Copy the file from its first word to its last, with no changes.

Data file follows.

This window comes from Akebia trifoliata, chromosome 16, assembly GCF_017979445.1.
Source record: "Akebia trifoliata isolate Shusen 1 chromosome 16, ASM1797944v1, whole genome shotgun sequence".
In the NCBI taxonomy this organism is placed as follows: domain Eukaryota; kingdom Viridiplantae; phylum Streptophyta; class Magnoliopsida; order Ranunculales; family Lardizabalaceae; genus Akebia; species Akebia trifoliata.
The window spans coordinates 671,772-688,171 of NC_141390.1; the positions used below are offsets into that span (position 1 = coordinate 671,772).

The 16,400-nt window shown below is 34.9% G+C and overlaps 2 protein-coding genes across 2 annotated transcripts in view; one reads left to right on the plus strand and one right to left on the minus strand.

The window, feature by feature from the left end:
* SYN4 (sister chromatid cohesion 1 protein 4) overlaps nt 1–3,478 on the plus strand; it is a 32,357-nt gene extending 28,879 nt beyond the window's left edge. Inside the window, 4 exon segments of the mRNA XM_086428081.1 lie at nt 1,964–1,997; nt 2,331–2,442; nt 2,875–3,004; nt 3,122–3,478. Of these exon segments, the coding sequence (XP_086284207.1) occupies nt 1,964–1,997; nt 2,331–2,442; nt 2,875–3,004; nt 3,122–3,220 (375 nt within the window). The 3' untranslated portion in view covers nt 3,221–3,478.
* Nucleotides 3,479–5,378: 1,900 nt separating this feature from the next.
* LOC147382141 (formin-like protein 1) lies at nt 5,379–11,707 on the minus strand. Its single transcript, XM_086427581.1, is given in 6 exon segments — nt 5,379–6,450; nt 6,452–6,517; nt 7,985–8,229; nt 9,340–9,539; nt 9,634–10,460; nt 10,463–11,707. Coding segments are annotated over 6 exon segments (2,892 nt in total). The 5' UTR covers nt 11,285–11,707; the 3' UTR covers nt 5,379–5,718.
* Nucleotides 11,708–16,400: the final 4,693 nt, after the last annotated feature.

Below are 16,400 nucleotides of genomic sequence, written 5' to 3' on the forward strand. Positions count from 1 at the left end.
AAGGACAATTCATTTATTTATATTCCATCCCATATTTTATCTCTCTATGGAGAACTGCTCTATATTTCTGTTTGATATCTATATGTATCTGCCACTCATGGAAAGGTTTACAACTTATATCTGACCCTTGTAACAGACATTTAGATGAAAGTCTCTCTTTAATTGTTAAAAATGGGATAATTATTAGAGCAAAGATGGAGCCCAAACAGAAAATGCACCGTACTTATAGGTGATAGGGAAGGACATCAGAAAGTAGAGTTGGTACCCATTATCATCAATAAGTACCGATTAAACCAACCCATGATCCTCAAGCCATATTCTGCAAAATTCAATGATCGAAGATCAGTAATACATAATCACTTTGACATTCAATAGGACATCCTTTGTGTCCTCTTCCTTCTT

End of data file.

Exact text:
This window comes from Akebia trifoliata, chromosome 16, assembly GCF_017979445.1.
Source record: "Akebia trifoliata isolate Shusen 1 chromosome 16, ASM1797944v1, whole genome shotgun sequence".
In the NCBI taxonomy this organism is placed as follows: domain Eukaryota; kingdom Viridiplantae; phylum Streptophyta; class Magnoliopsida; order Ranunculales; family Lardizabalaceae; genus Akebia; species Akebia trifoliata.
The window spans coordinates 671,772-688,171 of NC_141390.1; the positions used below are offsets into that span (position 1 = coordinate 671,772).

The 16,400-nt window shown below is 34.9% G+C and overlaps 2 protein-coding genes across 2 annotated transcripts in view; one reads left to right on the plus strand and one right to left on the minus strand.

The window, feature by feature from the left end:
* SYN4 (sister chromatid cohesion 1 protein 4) overlaps nt 1–3,478 on the plus strand; it is a 32,357-nt gene extending 28,879 nt beyond the window's left edge. Inside the window, 4 exon segments of the mRNA XM_086428081.1 lie at nt 1,964–1,997; nt 2,331–2,442; nt 2,875–3,004; nt 3,122–3,478. Of these exon segments, the coding sequence (XP_086284207.1) occupies nt 1,964–1,997; nt 2,331–2,442; nt 2,875–3,004; nt 3,122–3,220 (375 nt within the window). The 3' untranslated portion in view covers nt 3,221–3,478.
* Nucleotides 3,479–5,378: 1,900 nt separating this feature from the next.
* LOC147382141 (formin-like protein 1) lies at nt 5,379–11,707 on the minus strand. Its single transcript, XM_086427581.1, is given in 6 exon segments — nt 5,379–6,450; nt 6,452–6,517; nt 7,985–8,229; nt 9,340–9,539; nt 9,634–10,460; nt 10,463–11,707. Coding segments are annotated over 6 exon segments (2,892 nt in total). The 5' UTR covers nt 11,285–11,707; the 3' UTR covers nt 5,379–5,718.
* Nucleotides 11,708–16,400: the final 4,693 nt, after the last annotated feature.

Below are 16,400 nucleotides of genomic sequence, written 5' to 3' on the forward strand. Positions count from 1 at the left end.
AAGGACAATTCATTTATTTATATTCCATCCCATATTTTATCTCTCTATGGAGAACTGCTCTATATTTCTGTTTGATATCTATATGTATCTGCCACTCATGGAAAGGTTTACAACTTATATCTGACCCTTGTAACAGACATTTAGATGAAAGTCTCTCTTTAATTGTTAAAAATGGGATAATTATTAGAGCAAAGATGGAGCCCAAACAGAAAATGCACCGTACTTATAGGTGATAGGGAAGGACATCAGAAAGTAGAGTTGGTACCCATTATCATCAATAAGTACCGATTAAACCAACCCATGATCCTCAAGCCATATTCTGCAAAATTCAATGATCGAAGATCAGTAATACATAATCACTTTGACATTCAATAGGACATCCTTTGTGTCCTCTTCCTTCTT